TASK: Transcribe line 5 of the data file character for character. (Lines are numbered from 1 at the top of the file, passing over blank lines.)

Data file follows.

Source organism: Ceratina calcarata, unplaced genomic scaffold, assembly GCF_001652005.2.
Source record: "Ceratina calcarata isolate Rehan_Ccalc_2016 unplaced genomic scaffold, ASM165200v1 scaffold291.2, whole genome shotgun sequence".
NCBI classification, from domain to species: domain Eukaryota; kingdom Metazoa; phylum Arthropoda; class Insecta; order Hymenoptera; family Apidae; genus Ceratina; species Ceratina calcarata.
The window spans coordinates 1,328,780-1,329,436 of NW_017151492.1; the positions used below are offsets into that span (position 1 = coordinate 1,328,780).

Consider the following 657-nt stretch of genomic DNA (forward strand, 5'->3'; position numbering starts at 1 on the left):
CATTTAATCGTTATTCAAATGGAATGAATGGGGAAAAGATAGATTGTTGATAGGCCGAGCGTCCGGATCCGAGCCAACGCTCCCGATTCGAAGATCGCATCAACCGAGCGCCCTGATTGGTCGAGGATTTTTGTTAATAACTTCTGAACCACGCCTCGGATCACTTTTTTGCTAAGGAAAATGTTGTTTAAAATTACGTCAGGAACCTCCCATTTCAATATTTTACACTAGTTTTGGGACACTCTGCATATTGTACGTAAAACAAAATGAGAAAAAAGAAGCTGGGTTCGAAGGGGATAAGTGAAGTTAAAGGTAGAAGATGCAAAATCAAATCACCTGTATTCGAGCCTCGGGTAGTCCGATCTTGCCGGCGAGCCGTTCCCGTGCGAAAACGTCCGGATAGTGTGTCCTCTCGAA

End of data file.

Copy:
Consider the following 657-nt stretch of genomic DNA (forward strand, 5'->3'; position numbering starts at 1 on the left):